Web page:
Imagine a creek with constant, crystal-clear, aquamarine water. In its deep pools swim only native fish, and on its banks huge trees provide shade and rich habitat for diverse wildlife. Here and there, rock formations bear fossil-like imprints of leaves and sticks. You may not expect a place like this to exist in the center of Arizona, yet it does. This place is Fossil Creek.

Its natural beauty and diversity, cultural heritage, and outstanding recreation opportunities have earned the creek designation as a wild and scenic river—a distinction shared by only one quarter of one percent of America’s rivers. The story of Fossil Creek is one of rapid change, increasing pressure, and collaborative effort set in a unique and cherished landscape, and the next chapter is one of opportunity.

Fossil Creek begins as do many Arizona waterways, as a normally dry streambed. This changes when a series of springs emit 20,000 gallons of water per minute, transforming the dry streambed to a robustly flowing creek. The water has percolated through overlying bedrock, leaving it so high in calcium carbonate that when it mixes with air, a substance similar to limestone called travertine is created. Travertine deposits so quickly that it encases anything in the stream channel—leaves, rocks, sticks, even trash.  When these objects decompose they leave the imprints that give Fossil Creek its name. The travertine also forms large dams that span the creek, creating valuable habitat for fish and other aquatic species.

Water in dry places supports all manner of life, and the green ribbon of Fossil Creek’s riparian area is a prime example. Over 500 plant and 200 wildlife species have been documented in Fossil Creek, with the potential for many more. Many of these species are of special interest to scientists and managers because of their rarity or their value as indicators for ecosystem health. Of particular note is the creek’s fish, which are composed of purely native species. This is the result of an intensive and collaborative fish restoration effort in the 2000s.

The value of reliable water to human life, culture, and economy is clear in Fossil Creek. Human use of the area dates back 10,000 years, and several phases of settlement contribute to a rich cultural landscape. Many prehistoric sites can be found in Fossil Creek that date to the early agricultural period, and the Apache and Yavapai peoples maintain deep cultural connections to the creek to this day. When Euro-American settlers arrived in the area the economic potential of the creek was quickly realized. In the early 1900s a hydropower project was built to provide electricity to regional towns and mining ventures.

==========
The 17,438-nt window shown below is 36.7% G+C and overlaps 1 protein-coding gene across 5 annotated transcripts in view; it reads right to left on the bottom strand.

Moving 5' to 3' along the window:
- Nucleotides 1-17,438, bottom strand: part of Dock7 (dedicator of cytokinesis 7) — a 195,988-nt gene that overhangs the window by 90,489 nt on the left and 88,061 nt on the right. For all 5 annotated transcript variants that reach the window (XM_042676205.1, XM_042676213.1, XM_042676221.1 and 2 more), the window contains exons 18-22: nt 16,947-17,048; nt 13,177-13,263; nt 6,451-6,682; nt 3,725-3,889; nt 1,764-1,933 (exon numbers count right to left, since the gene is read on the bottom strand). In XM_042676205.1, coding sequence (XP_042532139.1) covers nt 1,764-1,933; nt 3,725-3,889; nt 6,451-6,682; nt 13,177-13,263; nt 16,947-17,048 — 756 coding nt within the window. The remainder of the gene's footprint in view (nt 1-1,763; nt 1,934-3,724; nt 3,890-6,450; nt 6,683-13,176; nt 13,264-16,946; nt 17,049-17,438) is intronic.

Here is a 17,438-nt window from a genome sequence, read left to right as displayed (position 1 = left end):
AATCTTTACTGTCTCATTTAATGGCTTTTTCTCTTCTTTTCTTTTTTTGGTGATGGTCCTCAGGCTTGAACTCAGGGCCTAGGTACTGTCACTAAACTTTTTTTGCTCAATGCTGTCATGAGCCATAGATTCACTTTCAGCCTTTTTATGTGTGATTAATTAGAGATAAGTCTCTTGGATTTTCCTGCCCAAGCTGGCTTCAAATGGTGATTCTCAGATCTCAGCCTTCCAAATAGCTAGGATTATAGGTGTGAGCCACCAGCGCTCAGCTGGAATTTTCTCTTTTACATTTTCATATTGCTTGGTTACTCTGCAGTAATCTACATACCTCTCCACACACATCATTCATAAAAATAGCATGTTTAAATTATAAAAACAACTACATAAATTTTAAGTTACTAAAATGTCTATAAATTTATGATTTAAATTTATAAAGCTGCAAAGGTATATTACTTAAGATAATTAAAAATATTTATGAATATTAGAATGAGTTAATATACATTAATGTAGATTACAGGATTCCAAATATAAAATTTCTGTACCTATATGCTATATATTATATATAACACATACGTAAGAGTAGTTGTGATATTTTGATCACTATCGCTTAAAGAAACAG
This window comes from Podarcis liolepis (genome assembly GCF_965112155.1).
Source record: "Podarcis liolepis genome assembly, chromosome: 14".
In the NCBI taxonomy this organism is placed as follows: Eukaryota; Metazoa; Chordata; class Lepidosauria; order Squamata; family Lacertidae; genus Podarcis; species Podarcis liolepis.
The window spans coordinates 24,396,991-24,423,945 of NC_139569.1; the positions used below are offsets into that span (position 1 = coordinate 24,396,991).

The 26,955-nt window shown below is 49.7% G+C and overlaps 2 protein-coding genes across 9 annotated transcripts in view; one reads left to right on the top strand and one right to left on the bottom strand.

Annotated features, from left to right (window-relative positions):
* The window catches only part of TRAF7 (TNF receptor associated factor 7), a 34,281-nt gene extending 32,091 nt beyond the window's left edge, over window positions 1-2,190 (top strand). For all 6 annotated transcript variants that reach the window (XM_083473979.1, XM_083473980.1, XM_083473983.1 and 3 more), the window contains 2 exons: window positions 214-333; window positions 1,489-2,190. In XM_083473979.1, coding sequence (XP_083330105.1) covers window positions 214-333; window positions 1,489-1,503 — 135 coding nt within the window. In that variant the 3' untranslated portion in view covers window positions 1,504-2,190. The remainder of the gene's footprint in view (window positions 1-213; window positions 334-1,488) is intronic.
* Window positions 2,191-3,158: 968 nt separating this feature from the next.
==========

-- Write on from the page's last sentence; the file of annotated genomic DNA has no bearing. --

In the 1990s and early 2000s, the view of Fossil Creek as a power generator changed. Though renewal of the federal license for the project was initially pursued, a collaborative effort changed the conversation into one focused on the potential for restoring water to the creek. In 2005 this vision came true. In the following years most of the hydropower infrastructure was removed in what has been called one of the largest river restoration projects in the Southwest. In recognition of its restored flow and remarkable values, Congress designated Fossil Creek a wild and scenic river in 2009.

The renewed creek was quickly discovered, and more and more people began to visit. Problems with trash, human waste, denuded stream banks, traffic congestion, and confrontations increased. The Forest Service scrambled to adapt its management of the area to keep pace with increasing demand, and to protect the values that make the area special, including visitors’ experience. Parking was improved, and traffic flow was managed. But still the problems worsened. Finally, in 2016, the Forest Service implemented a permit system as a way to manage visitor numbers, provide education, and protect the creek. This system has been widely viewed as a success.

Fortunately, comprehensive planning is mandated to ensure wild and scenic rivers are protected. This effort for Fossil Creek has been ongoing for years, and we are now close to completing a final plan. Information about this plan can be found at The plan will ensure Fossil Creek is protected in its own right and for the benefit and enjoyment of present and future generations. However, the Forest Service is just one entity who cares deeply about this special place, and its resources are ever more limited. Successfully managing Fossil Creek under the comprehensive plan will require creative thinking and group effort. Implementing the plan will present opportunities to work with the Forest Service and others to steward one of Arizona’s gems.

Serving Sedona, written this week for Friends of the Forest by Marcos Roybal, US Forest Service Fossil Creek Project Coordinator, appears Wednesday in the Sedona Red Rock News.